o The creation of foundations depend solely on the will of the founding person (be it a natural or a legal person), according to which must be managed and administered. o It is absolutely necessary that goods, properties or money (resources, in general) are explicitly attached to the main purpose of the foundation in order for the latter to exist. There is no specific amount of money (or value thereto) to be initially deposited in order to create a foundation: it will depend on the purpose for which it will be used. I.e., it needs to be adequate for the purpose it seeks. o The purpose of the foundation must be of general interest, legal, and be destined to a generic group of people, undetermined in its composition (e.g., university students in general). A foundation the purpose of which is using its capital for the benefit of the relatives of the founding person is not a foundation. o Foundations must have their by-laws detailed in a public deed and further inscribed in the Public Registry of Foundations, in order to acquire personality and be legally created. o Foundations are managed by the Board of Trustees (Patronato), which must comply with the instructions given in the by-laws and respect at all times the will of the founder therein expressed. The board of trustees is generally identified on a personal basis in the bylaws and, for future boards, indirectly (e.g., the Mayor, the Director of the Museum, etc.) o Trustees are supervised by the Administration through a public institution called Protectorado. o Foundations may not spend their assets, particularly those that are attached to the fulfillment of their main purpose. Rather, foundations are supposed to seek additional resources (internal to the foundation, like the annual interest generated by those assets, or external, like donations, legacies or subsidies). o Foundations are non-profit organizations. REPRESENTATION: POWER OF ATTORNEY A person performing acts in the name of another person. Direct representation exists when a person (representative) performs an act of the law in another persons name and behalf so that the effects of such act directly and immediately affect the person represented.

The act executed by the representative shall fall with and be responsibility of the principal. It is necessary that a power of attorney is previously granted to the representative. Voluntary representation: the principal entrusts the representative for him to be able to carry out acts of the law in his name and on his behalf. Legal representation: the law appoints someone to represent another person, without taking into account the will of the person represented, and it is also the law that defines the powers of the representative (parents over children). Act of empowering: act by which the principal grants another person a power to act in his name and on his behalf. Its unilateral and the will of the person appointed is not necessary, only his knowledge, because it is only an authorisation and not an obligation. The mandate is the contract between the principal and the representative that rules the relations between them; whereas the representation is relevant in the relation of the representative and third parties. The representative has to act attending the interest of the principal, if the dominus gives instructions they must be followed by him. To grant a power of attorney the principal has to have the capacity necessary to execute the act in the law for which he is granting such power (full legal capacity). Emancipated minors can be representatives. For the act of empowering there is freedom of form. It has to be granted in a public deed for certain acts (contract of marriage, litigation, administration of assets). This is because in all these acts the representative has to prove his condition as such to third parties. It has to be reasonable for the third party that the empowering existed. General powers: when the representative can perform all legal acts. Special powers: only certain determined acts. Express powers: to compromise, alienate or mortgage goods. Granted in general terms: only covers acts of administration. Abuse of power: when he performs actions in his own benefit, with a purpose different than the principal. The act of the representative is valid against third parties (unless they didnt act in good faith; knowing the abuse), but he is responsible to the principal. Representation without power: performs an act of the law but without empowering to do so. It can be because it has expired, it never existed or also because the representative is acting outside the scope of such power (falsus procurator). The action doesnt bind the principal, unless he ratifies a posteriori. The falsus procurator is liable against third parties. The act performed by him is irrelevant for the person in whose name it was executed unless he ratifies it. The ratification is a unilateral act in the law. When ratified, the act which was initially ineffective produces all effects as if it had been executed by a person empowered.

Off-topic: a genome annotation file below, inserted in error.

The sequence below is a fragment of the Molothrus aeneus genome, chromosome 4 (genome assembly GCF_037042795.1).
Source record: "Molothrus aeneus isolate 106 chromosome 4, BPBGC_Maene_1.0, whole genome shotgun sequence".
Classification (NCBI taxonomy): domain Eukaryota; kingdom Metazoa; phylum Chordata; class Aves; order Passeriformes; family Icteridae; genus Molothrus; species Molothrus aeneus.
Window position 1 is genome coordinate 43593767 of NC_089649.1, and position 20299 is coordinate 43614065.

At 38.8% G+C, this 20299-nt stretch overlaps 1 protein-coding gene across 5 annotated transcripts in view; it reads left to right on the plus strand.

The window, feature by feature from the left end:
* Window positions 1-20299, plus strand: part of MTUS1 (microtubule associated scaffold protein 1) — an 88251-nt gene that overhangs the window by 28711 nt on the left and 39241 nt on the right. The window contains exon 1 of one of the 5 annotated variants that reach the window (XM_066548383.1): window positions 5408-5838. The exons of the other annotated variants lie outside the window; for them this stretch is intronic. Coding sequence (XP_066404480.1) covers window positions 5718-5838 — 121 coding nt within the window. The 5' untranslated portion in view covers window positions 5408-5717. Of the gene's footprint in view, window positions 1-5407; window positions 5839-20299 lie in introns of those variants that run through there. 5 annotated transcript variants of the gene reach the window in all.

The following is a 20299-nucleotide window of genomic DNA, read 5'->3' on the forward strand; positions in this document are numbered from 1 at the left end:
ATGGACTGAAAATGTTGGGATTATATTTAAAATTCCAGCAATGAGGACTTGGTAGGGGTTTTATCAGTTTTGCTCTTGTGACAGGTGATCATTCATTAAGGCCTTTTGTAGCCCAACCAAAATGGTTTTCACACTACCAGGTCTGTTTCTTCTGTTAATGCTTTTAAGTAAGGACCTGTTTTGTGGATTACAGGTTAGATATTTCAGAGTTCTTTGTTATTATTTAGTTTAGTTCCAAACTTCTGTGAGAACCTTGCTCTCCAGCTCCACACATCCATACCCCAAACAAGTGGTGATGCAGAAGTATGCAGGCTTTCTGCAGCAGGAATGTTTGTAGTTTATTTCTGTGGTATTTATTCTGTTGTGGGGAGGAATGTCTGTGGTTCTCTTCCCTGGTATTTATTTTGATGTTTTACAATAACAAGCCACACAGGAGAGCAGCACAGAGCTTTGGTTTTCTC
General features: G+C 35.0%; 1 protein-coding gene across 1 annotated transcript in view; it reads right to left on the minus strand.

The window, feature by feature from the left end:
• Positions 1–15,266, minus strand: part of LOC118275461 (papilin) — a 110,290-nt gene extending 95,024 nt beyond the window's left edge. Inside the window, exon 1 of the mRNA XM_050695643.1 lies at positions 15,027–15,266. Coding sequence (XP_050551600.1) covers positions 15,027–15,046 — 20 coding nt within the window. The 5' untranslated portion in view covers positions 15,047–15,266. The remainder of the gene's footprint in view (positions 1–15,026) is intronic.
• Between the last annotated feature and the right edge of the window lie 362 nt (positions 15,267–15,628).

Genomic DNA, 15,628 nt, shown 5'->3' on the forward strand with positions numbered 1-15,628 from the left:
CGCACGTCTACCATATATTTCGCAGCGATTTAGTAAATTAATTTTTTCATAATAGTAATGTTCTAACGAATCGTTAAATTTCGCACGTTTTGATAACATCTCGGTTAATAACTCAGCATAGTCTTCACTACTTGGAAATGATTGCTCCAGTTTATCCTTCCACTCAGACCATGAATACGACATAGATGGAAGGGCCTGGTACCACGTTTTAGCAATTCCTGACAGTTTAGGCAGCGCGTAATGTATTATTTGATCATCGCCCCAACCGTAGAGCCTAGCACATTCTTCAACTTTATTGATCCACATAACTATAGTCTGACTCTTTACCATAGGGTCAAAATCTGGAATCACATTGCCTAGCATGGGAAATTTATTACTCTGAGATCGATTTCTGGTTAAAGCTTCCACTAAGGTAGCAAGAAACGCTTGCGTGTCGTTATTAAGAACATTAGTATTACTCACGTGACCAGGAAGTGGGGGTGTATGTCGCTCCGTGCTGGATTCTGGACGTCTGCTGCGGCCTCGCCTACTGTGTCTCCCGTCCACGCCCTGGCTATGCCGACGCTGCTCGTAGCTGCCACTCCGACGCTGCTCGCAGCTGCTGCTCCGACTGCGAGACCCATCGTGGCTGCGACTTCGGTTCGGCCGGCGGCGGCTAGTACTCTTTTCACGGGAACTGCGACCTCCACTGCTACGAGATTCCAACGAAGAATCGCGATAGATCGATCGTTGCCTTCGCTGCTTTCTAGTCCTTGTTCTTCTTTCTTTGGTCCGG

Ratification can be expressed or tacit. The ratification is retroactive, the act which is ratified becomes effective for the principal since its conclusion. Extinction of empowering - Can be revoked by the principal and it shall be effective from the moment the representative has knowledge of it. When the power has been granted to contract with certain persons, its revocation cannot prejudice them unless they were given due notice. - Renounced by the representative and it shall be effective from the moment the principal has knowledge of it. However, good faith requires that the representative cannot immediately abandon his task until the principal has been able to take the necessary measures to solve the problem. - In case of death, declaration of prodigality or insolvency of the principal or the representative. INDIRECT REPRESENTATION It exists when there is no contemplatio domini (there is knowledge that the representative acts as such) because the representative acts on behalf of the principal but in his own name. In this case, the principal is not related to the third parties who dont know of his existence. Therefore, towards third parties it is the representative the one assuming the responsibility for the acts executed. He is directly liable to the third person with whom he has contracted, as if the action was his own. As for the principal, when the representative acts in his own name, the former does not have any action against the third party with whom the representative contracted, nor shall that third party have any action against the principal.